Abrams, if you recall, refused to even investigate the killing of Sean Monterrosa by Vallejo police.

AG Bonta was critical of the DA’s office in Solano County, noting, “What has happened is there has been inaction.” He said, “This case deserves action.

“It is unfortunate that to this point, the Solano County District Attorney has not acted,” he said. “The Solano County DA has recused herself when there was no basis to do so. There was no actual conflict under the law.

“She has repeatedly said that she can be impartial, thorough and fair,” he said, noting that she should have taken on the case and that he said that to her personally.

“Given the failure of the Solano County DA to fulfill her responsibility, we will review the case to ensure a fair, thorough, and transparent investigation,” Bonta said during the press conference.

In a statement released by his office, it noted, “At a moment when building trust between law enforcement and the communities they serve is more important than ever, the District Attorney’s failure to act only serves to create more obfuscation and distrust in our justice system.”

Monterrosa was fatally shot by a Vallejo Police Department officer on June 2, 2020.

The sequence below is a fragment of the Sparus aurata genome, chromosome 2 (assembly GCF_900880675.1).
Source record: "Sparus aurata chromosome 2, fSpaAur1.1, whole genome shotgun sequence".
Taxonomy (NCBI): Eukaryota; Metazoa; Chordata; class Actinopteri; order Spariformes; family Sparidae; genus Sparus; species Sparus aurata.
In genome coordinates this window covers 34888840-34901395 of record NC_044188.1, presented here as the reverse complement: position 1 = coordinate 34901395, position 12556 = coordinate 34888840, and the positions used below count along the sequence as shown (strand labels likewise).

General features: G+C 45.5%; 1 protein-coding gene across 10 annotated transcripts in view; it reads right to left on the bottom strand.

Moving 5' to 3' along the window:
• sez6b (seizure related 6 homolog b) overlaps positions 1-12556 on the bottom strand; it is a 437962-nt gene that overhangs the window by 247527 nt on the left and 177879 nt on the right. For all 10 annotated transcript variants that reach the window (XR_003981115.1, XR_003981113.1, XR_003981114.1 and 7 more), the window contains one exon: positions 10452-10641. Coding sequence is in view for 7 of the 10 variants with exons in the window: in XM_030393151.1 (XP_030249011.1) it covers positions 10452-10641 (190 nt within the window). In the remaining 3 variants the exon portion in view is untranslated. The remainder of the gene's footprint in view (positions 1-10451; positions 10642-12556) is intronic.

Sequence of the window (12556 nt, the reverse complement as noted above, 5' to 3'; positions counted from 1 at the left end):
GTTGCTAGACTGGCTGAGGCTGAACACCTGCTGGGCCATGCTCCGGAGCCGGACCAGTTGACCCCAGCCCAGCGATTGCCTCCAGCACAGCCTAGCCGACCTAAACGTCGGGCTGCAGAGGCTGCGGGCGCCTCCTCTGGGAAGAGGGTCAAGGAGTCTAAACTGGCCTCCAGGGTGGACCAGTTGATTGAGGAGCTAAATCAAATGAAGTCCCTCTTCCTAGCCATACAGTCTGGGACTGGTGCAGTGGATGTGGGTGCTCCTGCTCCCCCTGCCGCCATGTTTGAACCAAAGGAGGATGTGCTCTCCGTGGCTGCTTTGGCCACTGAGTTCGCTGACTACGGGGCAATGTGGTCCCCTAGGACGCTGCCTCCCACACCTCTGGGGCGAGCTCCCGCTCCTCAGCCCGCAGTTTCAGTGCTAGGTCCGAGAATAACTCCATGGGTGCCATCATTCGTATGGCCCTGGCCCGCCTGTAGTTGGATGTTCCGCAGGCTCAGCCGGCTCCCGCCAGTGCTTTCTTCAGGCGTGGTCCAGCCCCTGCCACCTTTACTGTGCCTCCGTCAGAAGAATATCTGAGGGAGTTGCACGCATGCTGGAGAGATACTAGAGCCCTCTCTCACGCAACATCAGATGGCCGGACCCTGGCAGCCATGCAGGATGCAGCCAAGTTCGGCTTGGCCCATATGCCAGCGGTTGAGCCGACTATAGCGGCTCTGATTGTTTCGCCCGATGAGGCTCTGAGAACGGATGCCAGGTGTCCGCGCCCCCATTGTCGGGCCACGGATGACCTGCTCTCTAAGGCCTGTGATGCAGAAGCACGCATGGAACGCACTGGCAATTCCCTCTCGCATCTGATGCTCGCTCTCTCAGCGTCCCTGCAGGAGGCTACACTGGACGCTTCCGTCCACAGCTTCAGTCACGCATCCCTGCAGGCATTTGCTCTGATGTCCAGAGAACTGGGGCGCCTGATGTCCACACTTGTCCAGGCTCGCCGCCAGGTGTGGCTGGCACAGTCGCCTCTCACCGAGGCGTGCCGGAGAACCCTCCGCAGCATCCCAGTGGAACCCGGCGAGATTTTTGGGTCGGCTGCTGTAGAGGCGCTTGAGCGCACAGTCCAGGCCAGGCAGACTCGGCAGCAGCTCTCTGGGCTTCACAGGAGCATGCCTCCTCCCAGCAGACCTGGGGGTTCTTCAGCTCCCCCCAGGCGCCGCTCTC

“Without accountability, there is no justice,” said Bonta.

Abrams promptly fired back at the AG, accusing the AG of “[p]laying politics with one of the most critical and divisive issues in our communities today—officer involved fatalities.

“It is beyond disappointing that we can’t trust the statement of the Attorney General,” she said.

Civil Rights Attorney Melissa Nold told the Vanguard in a recent phone interview that she first encountered Abrams on the Angel Ramos case.  Ramos was shot and killed in 2017 by Vallejo Police Officer Zachary Jacobsen, and last December a federal judge ruled against summary judgment to allow a lawsuit to move forward against the city of Vallejo.

Nold noted that they had to fight the DA’s office the whole way, and at one point, she found out “the autopsy was being held up by the DA’s office.”

She said when Abrams issued the charging decision, “I read it and I was just like, what?  This is crazy, Angel Ramos was unarmed.”

She said, “The officer claimed he had a knife. Everyone else there says he was unarmed and it was a fist fight. The cop says, told the story. that just couldn’t be true. It just wasn’t true. Didn’t happen.”

Nold said she started hearing stories about Abrams dating local cops and she is now married to a leader in the sheriff’s department.